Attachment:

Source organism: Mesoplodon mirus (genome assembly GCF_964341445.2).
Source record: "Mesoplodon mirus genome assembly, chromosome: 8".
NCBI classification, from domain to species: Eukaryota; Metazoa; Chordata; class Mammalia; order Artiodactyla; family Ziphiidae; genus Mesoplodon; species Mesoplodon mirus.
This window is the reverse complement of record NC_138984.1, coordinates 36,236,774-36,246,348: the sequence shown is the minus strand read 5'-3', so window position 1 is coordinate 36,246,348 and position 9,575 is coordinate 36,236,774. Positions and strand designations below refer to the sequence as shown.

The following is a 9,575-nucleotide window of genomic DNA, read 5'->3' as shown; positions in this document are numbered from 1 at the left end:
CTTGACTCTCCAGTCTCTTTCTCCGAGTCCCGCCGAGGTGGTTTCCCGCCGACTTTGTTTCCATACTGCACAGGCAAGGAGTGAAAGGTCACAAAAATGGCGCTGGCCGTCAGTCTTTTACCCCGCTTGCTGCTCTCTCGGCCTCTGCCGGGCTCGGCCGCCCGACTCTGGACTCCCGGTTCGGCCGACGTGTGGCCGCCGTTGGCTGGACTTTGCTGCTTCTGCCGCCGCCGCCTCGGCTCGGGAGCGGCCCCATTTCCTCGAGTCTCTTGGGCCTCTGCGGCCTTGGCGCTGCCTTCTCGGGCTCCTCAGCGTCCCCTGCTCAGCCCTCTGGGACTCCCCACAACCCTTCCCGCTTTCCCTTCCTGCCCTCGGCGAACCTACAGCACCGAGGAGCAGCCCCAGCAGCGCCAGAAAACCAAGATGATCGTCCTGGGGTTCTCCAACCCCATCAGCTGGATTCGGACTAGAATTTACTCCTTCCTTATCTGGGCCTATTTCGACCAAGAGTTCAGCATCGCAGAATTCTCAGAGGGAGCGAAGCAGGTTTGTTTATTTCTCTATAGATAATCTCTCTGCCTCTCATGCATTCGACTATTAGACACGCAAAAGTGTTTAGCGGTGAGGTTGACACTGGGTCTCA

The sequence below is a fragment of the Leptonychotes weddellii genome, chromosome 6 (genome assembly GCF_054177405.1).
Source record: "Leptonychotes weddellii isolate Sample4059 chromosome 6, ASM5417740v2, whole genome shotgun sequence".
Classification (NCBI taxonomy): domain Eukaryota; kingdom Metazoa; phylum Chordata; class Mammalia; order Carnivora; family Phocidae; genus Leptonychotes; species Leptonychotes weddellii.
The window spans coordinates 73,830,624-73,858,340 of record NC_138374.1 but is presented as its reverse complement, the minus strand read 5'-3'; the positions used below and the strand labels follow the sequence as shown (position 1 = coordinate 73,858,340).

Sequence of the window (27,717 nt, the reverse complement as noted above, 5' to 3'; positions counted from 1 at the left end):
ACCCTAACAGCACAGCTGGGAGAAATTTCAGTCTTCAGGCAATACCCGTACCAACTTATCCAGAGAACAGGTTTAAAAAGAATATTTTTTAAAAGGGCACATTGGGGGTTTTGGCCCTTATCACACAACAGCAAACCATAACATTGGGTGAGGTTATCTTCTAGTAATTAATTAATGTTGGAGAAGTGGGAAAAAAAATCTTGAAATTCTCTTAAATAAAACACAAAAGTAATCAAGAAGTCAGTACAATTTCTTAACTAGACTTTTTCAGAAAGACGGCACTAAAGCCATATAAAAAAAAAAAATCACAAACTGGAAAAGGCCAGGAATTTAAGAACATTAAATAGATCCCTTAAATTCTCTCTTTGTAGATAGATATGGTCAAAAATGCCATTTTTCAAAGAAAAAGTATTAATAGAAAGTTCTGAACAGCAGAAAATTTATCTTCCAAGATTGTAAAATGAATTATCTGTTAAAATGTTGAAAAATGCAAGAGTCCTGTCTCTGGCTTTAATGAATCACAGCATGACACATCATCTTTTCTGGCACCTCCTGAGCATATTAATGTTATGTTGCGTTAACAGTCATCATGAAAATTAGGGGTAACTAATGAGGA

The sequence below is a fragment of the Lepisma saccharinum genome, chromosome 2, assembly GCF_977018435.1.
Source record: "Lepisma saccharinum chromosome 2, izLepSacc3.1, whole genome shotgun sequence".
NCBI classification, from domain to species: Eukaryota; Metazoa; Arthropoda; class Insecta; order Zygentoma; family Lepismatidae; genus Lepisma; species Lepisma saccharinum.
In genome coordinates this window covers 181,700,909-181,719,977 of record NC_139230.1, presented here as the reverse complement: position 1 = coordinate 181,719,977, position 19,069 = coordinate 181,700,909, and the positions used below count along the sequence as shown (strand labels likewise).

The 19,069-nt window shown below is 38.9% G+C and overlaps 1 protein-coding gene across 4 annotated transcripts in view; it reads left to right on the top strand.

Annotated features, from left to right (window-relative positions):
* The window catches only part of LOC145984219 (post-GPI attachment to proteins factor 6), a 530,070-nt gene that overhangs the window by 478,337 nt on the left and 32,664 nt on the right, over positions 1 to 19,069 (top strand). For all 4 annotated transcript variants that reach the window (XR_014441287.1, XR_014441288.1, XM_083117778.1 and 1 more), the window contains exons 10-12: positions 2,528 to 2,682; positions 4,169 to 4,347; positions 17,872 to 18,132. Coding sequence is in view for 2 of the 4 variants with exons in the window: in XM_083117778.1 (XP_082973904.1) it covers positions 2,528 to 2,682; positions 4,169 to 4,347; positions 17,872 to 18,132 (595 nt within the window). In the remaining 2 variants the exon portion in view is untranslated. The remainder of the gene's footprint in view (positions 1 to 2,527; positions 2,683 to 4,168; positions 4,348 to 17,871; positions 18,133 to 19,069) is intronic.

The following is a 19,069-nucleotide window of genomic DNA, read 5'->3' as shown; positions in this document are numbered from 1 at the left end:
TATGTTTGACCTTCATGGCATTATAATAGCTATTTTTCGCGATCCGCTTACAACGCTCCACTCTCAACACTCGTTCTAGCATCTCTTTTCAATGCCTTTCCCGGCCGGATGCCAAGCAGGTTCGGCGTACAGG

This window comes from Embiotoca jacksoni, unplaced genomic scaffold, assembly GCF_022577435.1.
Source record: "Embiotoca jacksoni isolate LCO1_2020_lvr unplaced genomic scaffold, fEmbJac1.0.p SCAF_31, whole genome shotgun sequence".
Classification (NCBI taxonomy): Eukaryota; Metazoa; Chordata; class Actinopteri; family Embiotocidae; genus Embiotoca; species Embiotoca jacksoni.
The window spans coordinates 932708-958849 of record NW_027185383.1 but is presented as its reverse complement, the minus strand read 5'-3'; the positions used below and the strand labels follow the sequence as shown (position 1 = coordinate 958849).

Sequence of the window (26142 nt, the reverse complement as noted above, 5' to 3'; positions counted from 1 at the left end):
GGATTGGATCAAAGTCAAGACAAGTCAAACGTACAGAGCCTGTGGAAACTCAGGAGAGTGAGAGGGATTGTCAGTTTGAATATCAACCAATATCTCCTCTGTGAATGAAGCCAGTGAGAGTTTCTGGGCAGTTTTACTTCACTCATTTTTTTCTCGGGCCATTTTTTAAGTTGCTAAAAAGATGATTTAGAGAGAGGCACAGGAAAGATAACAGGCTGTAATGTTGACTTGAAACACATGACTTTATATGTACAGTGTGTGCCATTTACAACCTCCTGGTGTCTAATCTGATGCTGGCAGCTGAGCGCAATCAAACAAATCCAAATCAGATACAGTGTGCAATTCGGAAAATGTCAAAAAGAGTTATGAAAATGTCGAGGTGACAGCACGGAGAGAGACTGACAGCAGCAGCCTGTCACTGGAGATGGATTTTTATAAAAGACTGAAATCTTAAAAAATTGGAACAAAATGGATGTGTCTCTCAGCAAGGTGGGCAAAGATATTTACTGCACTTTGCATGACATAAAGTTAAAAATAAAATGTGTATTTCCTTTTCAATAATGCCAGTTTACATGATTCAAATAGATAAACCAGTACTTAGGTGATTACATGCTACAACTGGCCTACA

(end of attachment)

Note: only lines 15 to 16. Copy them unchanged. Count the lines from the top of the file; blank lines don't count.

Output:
NCBI classification, from domain to species: Eukaryota; Metazoa; Arthropoda; class Insecta; order Zygentoma; family Lepismatidae; genus Lepisma; species Lepisma saccharinum.
In genome coordinates this window covers 181,700,909-181,719,977 of record NC_139230.1, presented here as the reverse complement: position 1 = coordinate 181,719,977, position 19,069 = coordinate 181,700,909, and the positions used below count along the sequence as shown (strand labels likewise).